**Sameer J. Nadaf ^{1,2}, Suresh G. Killedar^{1*}**

^{1}*Bharati Vidyapeeth College of Pharmacy, Near Chitranagari, Kolhapur-416013, Maharashtra, India.*

^{2}*Adarsh College of Pharmacy, Bhavaninagar, Vita-415311, Maharashtra, India.*

***Address for correspondence**

Dr. Suresh G. Killedar

Bharati Vidyapeeth College of Pharmacy, Near Chitranagari, Kolhapur-416013, Maharashtra, India.

Phone: +91-231-2637286

**Abstract**

**Background: **Spectrophotometry states the material properties (reflection or transmission) as function of wavelength. **Objectives: **Aim of current work is to develop a simple, rapid, and cost effective spectrophotometric method for the determination of pazopanib in fabricated nano-formulation and marketed formulation. **Materials and methods: **Methanol was optimized as solvent for pazopanib and further spectrophotometric detection was carried at analytical wavelength i.e. 214 nm. The method was further validated as per International conference on Harmonisation (**Results: **The concentration of pazopanib over range of 1-08 µg/ml obeys Beers law (R^{2}= 0.9996). Percent Recovery estimated was found to be 99.29 ± 0.23. The limit of detection (LOD) and limit of quantification (LOQ) was found to be 0.139 μg/ml and 0.464 μg/ml respectively. Statistical analysis showed high accuracy and good precision of proposed method. Shapiro-Wilk test (P=0.5473) and Kolmogorov-Smirnov test (D=0.1212; P>0.10) accepted the normality of data. Bland-Altman plot demonstrated a satisfactory repeatability coefficient. Youden Plot demonstrated the exceptional inter-laboratory reproducibility and it was used to identify random and total errors. Control charts like Levey-Jennings chart, X- chart showed that method is under statistical control. CUSUM chart revealed about targetability of the method. Capability analysis demonstrated greater values of Cp (1.93) and Cpk (1.75) than 1, indicating the capability of method to analyze the samples accurately and consistently with minimum variation. **Conclusion: **Validation report assured that common excipients from commercial formulations don’t interfere with the proposed method, hence can be applied in regular laboratory analysis.

** Keywords: **Pazopanib, Accuracy, Precision, UV-method development, Validation

**Introduction**

Pazopanib, (figure 1) a Kinase Inhibitor is chemically designated as known as 5-[[4-[2, 3-dimethyl-2H-indazol-6yl) methylamino]-2-pyrimidinyl] amino]-2-methyl benzene sulfonamide monochloride (Sharada and Babu, 2016). It is orally administered multi-target drug and inhibits vascular endothelial growth factor receptors (VEGFR)-1, -2 and -3, and platelet derived growth factor receptor (PDGF-R) that inhibits angiogenesis and cell proliferation leading to potential antineoplastic activity (Pulla et al., 2015; Gorja et al., 2015). It has been recommended for renal cell carcinoma soft tissue sarcoma, and Solitary Fibrous Tumour (Cella and Beaumont, 2016; FDA, 2009; Sleijfer et al., 2009; Kawai et al., 2017; Maruzzo et al., 2015; Manasa et al., 2013).

**Figure 1. **Structure of Pazopanib

Literature survey reveals some spectrophotometric methods (Manasa et al., 2013; Minocha et al., 2012; Chaitanya and Pawar, 2015), chromatographic methods like HPLC (Sharada and Babu, 2016; Pulla et al., 2015; Gorja et al., 2015) for the estimation of pazopanib in bulk, pharmaceutical dosage form and biological fluids (Yang et al., 2010; Pratap et al., 2013). Even afterwards countless developments and recent novel technologies, spectrophotometry remains to be very fecund, due to its ease, specificity and little cost amongst all sophisticated techniques available for the determination of Active Pharmaceutical Ingredients (APIs) in pharmaceutical dosage forms and biological fluids (Iftequar et al., 2012).Still ample researchers are working on estimation of APIs in bulk as well as various dosage forms using different appropriate spectroscopic or chromatographic techniques. Although there is advancement in the field of statistics, very few researchers and academic professionals are validating and analyzing the data statistically. In this study an attempt has been made to implement the various statistical tools and approaches during development and validation of method, to compare inter-laboratory data using novel statistical techniques like, Bland-Altman plot, Youden plot and different control charts.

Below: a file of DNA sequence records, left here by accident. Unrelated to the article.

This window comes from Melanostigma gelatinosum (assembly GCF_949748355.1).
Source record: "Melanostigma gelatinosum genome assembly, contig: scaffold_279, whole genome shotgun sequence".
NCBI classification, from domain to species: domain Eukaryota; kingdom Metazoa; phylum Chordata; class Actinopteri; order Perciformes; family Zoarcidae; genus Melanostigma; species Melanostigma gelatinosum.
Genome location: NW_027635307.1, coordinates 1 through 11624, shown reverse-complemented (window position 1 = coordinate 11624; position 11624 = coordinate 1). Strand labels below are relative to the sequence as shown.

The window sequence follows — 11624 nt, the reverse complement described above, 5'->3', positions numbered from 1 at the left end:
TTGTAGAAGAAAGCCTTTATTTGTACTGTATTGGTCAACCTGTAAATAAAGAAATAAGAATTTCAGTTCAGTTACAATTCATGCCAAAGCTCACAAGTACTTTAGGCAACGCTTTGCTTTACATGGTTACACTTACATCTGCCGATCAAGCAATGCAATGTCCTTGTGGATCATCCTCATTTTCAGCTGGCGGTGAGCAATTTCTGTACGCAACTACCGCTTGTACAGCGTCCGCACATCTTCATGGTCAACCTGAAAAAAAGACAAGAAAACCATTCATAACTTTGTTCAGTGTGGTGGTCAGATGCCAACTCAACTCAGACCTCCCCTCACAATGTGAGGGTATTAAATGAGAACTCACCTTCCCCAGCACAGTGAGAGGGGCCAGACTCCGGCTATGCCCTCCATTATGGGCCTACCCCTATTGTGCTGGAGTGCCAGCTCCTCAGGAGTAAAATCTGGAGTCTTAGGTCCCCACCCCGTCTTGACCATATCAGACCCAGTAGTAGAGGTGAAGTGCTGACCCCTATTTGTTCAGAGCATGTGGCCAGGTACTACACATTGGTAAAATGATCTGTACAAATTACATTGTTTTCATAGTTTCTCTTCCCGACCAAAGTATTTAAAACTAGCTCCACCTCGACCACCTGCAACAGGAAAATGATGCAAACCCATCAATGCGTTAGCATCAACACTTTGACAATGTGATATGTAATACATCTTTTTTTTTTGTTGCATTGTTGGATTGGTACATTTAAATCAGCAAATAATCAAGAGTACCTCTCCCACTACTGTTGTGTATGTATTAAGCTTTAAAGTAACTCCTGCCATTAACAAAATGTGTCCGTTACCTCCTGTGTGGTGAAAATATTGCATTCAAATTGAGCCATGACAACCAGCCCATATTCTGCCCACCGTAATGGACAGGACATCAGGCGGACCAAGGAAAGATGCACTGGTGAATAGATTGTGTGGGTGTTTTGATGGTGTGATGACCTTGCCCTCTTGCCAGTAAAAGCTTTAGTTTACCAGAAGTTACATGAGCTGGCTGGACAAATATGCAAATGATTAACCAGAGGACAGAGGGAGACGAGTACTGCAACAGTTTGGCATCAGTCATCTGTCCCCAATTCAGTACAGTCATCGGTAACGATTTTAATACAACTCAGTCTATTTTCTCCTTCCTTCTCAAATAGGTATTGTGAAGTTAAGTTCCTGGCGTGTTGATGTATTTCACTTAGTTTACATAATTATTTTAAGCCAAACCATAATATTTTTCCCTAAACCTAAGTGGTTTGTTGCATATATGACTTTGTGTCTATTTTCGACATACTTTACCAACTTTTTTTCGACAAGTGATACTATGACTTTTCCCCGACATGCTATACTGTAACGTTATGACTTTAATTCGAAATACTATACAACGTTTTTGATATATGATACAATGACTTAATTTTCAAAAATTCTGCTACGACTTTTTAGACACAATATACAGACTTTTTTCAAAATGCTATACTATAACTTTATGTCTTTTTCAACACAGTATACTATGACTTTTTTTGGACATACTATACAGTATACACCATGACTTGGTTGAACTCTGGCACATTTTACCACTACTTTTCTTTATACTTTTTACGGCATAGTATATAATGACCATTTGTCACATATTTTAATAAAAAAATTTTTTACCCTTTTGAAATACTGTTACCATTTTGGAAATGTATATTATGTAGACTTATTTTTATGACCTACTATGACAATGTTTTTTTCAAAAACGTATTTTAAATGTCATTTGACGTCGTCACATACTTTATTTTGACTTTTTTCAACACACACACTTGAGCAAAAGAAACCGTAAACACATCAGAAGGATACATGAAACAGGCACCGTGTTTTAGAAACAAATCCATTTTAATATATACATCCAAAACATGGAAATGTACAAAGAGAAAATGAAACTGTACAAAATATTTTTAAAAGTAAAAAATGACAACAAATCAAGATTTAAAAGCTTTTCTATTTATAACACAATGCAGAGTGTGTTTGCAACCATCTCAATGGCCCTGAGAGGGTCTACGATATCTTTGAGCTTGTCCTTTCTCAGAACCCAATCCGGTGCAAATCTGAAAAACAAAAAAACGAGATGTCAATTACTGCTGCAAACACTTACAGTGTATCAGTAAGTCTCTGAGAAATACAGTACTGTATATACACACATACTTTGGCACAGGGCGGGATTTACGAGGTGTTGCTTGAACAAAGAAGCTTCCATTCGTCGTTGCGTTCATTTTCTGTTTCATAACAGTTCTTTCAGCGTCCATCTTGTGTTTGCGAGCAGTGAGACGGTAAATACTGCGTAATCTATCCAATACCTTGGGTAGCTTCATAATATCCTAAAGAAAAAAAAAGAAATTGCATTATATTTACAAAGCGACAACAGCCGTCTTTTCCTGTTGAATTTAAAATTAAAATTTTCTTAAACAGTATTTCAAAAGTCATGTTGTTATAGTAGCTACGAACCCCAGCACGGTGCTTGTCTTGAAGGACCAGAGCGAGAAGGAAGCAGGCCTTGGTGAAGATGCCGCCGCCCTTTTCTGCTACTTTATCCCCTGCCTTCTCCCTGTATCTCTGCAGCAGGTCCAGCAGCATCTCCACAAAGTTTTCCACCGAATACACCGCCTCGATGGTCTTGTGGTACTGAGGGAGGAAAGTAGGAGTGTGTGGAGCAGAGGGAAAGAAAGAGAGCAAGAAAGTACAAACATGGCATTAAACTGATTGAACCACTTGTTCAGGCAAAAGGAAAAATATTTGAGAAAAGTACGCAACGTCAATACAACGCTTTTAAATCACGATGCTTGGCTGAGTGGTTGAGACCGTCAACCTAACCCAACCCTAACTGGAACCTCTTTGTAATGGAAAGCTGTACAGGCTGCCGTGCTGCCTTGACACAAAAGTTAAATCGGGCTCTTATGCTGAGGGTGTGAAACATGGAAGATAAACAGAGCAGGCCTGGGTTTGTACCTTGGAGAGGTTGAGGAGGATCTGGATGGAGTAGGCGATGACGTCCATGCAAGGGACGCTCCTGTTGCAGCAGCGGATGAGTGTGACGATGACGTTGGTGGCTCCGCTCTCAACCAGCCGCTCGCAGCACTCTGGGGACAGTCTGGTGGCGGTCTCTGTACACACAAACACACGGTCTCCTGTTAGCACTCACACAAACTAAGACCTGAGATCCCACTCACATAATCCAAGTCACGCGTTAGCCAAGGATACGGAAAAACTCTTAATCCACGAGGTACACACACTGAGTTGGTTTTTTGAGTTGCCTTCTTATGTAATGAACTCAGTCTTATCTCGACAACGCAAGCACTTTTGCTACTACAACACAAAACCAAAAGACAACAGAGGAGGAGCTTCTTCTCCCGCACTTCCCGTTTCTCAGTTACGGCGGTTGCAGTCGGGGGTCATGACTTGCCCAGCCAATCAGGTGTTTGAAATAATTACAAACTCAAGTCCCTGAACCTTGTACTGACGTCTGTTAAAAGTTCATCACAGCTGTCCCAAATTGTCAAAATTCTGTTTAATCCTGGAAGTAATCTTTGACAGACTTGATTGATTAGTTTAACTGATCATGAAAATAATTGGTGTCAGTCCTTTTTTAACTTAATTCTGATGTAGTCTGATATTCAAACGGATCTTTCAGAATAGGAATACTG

**Materials and methods**

**Materials**

Pazopanib was obtained as gift sample. Methanol used was of analytical grade and purchased from Merk Chemicals, India. All other chemicals and reagents used were of analytical grade. Water used for the study was of double distilled grade.

**Method development**

**Instrumentation**

A Shimadzu UV–visible spectrophotometer (UV mini-1700, Shimadzu Corporation, Kyoto, Japan) was used for all absorbance measurements with matched quartz cells.

**Selection and optimization of solvent**

Different solvents like DMSO, Acetone and Methanol were screened for solubility of pazopanib. From all the conditions based on peak quality and non-interference at the specified wavelength methanol was optimized as solvent.

**Preparation of standard stock solution**

Standard stock solution containing 100 μg/ml of pazopanib was prepared by initially dissolving accurately weighed 10 mg of pazopanib in 50 ml of methanol, followed by sonication for 10 minutes and the final volume of solution was made up to 100 ml with methanol.

**Selection of wavelength**

The wavelength at which maximum absorption takes place is selected for further analysis. Selection of wavelength was carried out by transferring appropriate volume of 1 ml of standard stock solution into 10 ml volumetric flask, diluted to mark with methanol to give concentration of 10 μg/ml. The resulting Solution was scanned in range of 200-400 nm. The wavelength showing maximum absorption is selected for further analysis. In spectrum pazopanib showed absorbance maximum at 214 nm (Figure 2).

**Validation of method**

The method was validated in terms of linearity, accuracy, precision and ruggedness as per ICH guidelines.

**Linearity study**

Aliquots of 1–8 ml portion of stock solutions were transferred into series of 10 ml volumetric flasks and further volume was made up to mark with methanol, to get concentrations 1- 8 μg/ml respectively. All the Solutions were scanned in the range of 200–400 nm against blank. The absorption maxima were found to be at 214 nm against blank. Further calibration curve was plotted using the data.